Wherever there are large amounts of ordinary people’s money, you can be sure that greedy wealthy people are eying it and thinking up clever ways to siphon it away into their own pockets. Money for public schools, pension funds, and Social Security are the prime targets for their rapacity. The assault on the first has been going on for some time with charter schools being a prime vehicle for diverting funds.
In the October 10, 2013 issue of Rolling Stone Matt Taibbi exposed what has been going on with public pension funds. The basic idea of how the looting occurs is fairly simple. The initial opening is created by politicians underfunding their payments to the pension funds and instead using that money to pay for their campaign promises, and fund their pet projects or to give tax cuts. When the pension funds run dangerously low and cannot meet its obligations, they then call for pension ‘reform’. (Here’s a tip: Whenever politicians and their oligarchic masters call for ‘reform’ in some major public sector like schools or pensions or Social Security or taxes, you can be sure that the public is going to get swindled.) They argue that benefits should be cut and that the pension funds that had been invested conservatively be given over to hedge funds that promise high returns in order to recoup the shortfall. But hedge funds are notoriously risky and pay out huge funds as fees to the hedge fund managers, who are the main beneficiaries of this arrangement.
The whole article gives details of how the oligarchs are looting pension funds this way across the nation but the starting story of what a former venture capitalist named Gina Raimondo did in Rhode Island is illustrative of an even deeper problem. Look for the twist at the very end.
In the final months of 2011, almost two years before the city of Detroit would shock America by declaring bankruptcy in the face of what it claimed were insurmountable pension costs, the state of Rhode Island took bold action to avert what it called its own looming pension crisis. Led by its newly elected treasurer, Gina Raimondo – an ostentatiously ambitious 42-year-old Rhodes scholar and former venture capitalist – the state declared war on public pensions, ramming through an ingenious new law slashing benefits of state employees with a speed and ferocity seldom before seen by any local government.
Called the Rhode Island Retirement Security Act of 2011, her plan would later be hailed as the most comprehensive pension reform ever implemented. The rap was so convincing at first that the overwhelmed local burghers of her little petri-dish state didn’t even know how to react. “She’s Yale, Harvard, Oxford – she worked on Wall Street,” says Paul Doughty, the current president of the Providence firefighters union. “Nobody wanted to be the first to raise his hand and admit he didn’t know what the fuck she was talking about.”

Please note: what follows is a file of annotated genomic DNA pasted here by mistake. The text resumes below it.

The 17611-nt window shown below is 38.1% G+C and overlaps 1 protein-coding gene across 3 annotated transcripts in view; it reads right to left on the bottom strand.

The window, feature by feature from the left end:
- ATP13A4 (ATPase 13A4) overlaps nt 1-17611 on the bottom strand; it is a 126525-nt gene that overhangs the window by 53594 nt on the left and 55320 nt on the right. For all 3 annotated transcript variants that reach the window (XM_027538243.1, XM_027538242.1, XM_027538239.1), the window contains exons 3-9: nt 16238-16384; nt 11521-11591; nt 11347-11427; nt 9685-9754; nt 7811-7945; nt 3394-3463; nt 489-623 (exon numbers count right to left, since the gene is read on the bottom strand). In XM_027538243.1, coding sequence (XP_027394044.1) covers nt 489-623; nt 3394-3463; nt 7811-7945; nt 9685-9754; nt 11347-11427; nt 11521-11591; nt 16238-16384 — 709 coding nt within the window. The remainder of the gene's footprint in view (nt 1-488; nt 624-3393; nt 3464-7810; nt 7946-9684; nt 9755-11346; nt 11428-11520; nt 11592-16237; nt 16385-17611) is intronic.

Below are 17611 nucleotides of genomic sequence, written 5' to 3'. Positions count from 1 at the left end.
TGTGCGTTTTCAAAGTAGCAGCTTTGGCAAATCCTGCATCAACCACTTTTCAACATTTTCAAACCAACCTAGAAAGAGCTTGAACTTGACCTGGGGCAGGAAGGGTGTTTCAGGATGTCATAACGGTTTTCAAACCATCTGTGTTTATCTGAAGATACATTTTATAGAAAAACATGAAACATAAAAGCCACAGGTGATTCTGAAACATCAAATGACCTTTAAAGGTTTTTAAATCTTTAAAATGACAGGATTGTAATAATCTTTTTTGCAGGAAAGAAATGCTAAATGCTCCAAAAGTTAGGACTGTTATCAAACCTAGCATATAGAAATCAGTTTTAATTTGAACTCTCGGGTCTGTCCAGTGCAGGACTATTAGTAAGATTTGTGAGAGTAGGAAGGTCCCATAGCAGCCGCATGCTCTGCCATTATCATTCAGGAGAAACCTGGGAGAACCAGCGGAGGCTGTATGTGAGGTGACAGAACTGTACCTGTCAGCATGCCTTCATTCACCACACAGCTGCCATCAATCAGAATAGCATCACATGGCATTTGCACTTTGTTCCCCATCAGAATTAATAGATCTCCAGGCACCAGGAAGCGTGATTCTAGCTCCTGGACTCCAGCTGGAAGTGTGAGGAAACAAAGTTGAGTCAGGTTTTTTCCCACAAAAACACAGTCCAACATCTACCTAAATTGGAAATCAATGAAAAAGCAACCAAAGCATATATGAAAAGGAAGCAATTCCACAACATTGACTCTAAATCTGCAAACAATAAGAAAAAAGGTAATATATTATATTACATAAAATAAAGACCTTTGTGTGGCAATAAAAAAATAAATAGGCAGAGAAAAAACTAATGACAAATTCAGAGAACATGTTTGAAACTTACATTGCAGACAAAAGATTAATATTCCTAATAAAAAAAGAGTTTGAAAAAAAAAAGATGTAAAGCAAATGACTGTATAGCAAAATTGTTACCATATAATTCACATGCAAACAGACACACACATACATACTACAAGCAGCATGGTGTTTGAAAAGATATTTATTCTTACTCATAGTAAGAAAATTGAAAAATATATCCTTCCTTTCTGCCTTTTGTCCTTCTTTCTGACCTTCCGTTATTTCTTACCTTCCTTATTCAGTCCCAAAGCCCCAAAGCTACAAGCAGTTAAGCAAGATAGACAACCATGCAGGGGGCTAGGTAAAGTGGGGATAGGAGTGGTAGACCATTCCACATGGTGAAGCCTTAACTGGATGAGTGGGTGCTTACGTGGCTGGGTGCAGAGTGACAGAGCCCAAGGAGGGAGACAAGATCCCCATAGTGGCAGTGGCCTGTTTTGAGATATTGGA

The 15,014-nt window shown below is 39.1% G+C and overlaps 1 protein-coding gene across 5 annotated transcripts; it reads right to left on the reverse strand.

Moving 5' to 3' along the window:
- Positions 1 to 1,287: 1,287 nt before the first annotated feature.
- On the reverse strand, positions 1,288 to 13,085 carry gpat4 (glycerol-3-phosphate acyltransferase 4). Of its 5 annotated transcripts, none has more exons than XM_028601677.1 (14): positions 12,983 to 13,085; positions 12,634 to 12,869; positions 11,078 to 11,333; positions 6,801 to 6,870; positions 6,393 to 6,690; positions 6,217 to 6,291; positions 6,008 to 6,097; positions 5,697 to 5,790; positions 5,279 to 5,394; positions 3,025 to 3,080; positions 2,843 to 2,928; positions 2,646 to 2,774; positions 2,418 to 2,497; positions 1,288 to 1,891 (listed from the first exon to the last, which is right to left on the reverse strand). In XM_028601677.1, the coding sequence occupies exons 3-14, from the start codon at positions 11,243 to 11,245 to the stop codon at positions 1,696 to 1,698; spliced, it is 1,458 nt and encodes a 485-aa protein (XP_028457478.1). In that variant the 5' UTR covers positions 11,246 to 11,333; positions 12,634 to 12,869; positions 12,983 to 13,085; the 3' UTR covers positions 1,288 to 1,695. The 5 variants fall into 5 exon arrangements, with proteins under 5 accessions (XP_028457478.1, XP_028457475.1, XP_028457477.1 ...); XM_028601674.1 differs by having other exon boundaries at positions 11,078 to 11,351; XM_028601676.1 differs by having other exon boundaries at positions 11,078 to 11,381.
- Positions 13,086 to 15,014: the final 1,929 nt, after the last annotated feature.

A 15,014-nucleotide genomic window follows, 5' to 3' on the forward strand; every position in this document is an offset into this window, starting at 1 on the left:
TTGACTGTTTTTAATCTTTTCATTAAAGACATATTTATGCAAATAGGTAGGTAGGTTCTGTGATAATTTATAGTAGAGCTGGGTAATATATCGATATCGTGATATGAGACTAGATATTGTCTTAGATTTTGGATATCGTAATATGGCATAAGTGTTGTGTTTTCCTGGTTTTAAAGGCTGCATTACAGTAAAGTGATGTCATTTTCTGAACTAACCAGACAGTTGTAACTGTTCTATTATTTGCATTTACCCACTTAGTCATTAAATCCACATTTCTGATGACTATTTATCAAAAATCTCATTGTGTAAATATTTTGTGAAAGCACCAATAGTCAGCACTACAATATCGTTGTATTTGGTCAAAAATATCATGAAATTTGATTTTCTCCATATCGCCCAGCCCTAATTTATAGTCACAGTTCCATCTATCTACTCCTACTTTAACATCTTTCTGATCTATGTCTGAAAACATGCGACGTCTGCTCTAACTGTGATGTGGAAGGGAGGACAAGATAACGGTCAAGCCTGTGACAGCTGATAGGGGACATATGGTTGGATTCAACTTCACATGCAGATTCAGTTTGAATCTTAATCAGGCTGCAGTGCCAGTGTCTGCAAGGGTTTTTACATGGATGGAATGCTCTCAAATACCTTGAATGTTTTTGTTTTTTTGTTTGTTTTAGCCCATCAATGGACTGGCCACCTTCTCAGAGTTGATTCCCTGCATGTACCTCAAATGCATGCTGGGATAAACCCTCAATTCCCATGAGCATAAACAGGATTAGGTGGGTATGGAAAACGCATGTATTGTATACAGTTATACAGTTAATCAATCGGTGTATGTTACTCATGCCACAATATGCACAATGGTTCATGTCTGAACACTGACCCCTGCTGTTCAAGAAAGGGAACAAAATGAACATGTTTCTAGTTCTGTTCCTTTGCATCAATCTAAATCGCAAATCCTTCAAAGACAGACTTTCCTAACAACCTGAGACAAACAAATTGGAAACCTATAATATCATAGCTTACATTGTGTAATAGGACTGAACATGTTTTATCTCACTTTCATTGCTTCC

Soon she was being talked about as a probable candidate for Rhode Island’s 2014 gubernatorial race. By 2013, Raimondo had raised more than $2 million, a staggering sum for a still-undeclared candidate in a thimble-size state. Donors from Wall Street firms like Goldman Sachs, Bain Capital and JPMorgan Chase showered her with money, with more than $247,000 coming from New York contributors alone. A shadowy organization called EngageRI, a public-advocacy group of the 501(c)4 type whose donors were shielded from public scrutiny by the infamous Citizens United decision, spent $740,000 promoting Raimondo’s ideas. Within Rhode Island, there began to be whispers that Raimondo had her sights on the presidency. Even former Obama right hand and Chicago mayor Rahm Emanuel pointed to Rhode Island as an example to be followed in curing pension woes.
What few people knew at the time was that Raimondo’s “tool kit” wasn’t just meant for local consumption. The dynamic young Rhodes scholar was allowing her state to be used as a test case for the rest of the country, at the behest of powerful out-of-state financiers with dreams of pushing pension reform down the throats of taxpayers and public workers from coast to coast. One of her key supporters was billionaire former Enron executive John Arnold – a dickishly ubiquitous young right-wing kingmaker with clear designs on becoming the next generation’s Koch brothers, and who for years had been funding a nationwide campaign to slash benefits for public workers.
Nor did anyone know that part of Raimondo’s strategy for saving money involved handing more than $1 billion – 14 percent of the state fund – to hedge funds, including a trio of well-known New York-based funds: Dan Loeb’s Third Point Capital was given $66 million, Ken Garschina’s Mason Capital got $64 million and $70 million went to Paul Singer’s Elliott Management. The funds now stood collectively to be paid tens of millions in fees every single year by the already overburdened taxpayers of her ostensibly flat-broke state. Felicitously, Loeb, Garschina and Singer serve on the board of the Manhattan Institute, a prominent conservative think tank with a history of supporting benefit-slashing reforms. The institute named Raimondo its 2011 “Urban Innovator” of the year.
The state’s workers, in other words, were being forced to subsidize their own political disenfranchisement, coughing up at least $200 million to members of a group that had supported anti-labor laws.
And here’s the twist. You would be excused for thinking from the above description that Raimondo was your typical extreme, right-wing, rapacious, Republican exploiter of the poor and the middle class. And you would be right, except for one item in that list. Last night she was elected governor of Rhode Island. As a Democrat.
And Democrats wonder why ordinary people are not enthusiastic about getting out to vote for them. With Democrats like these, who needs Republicans?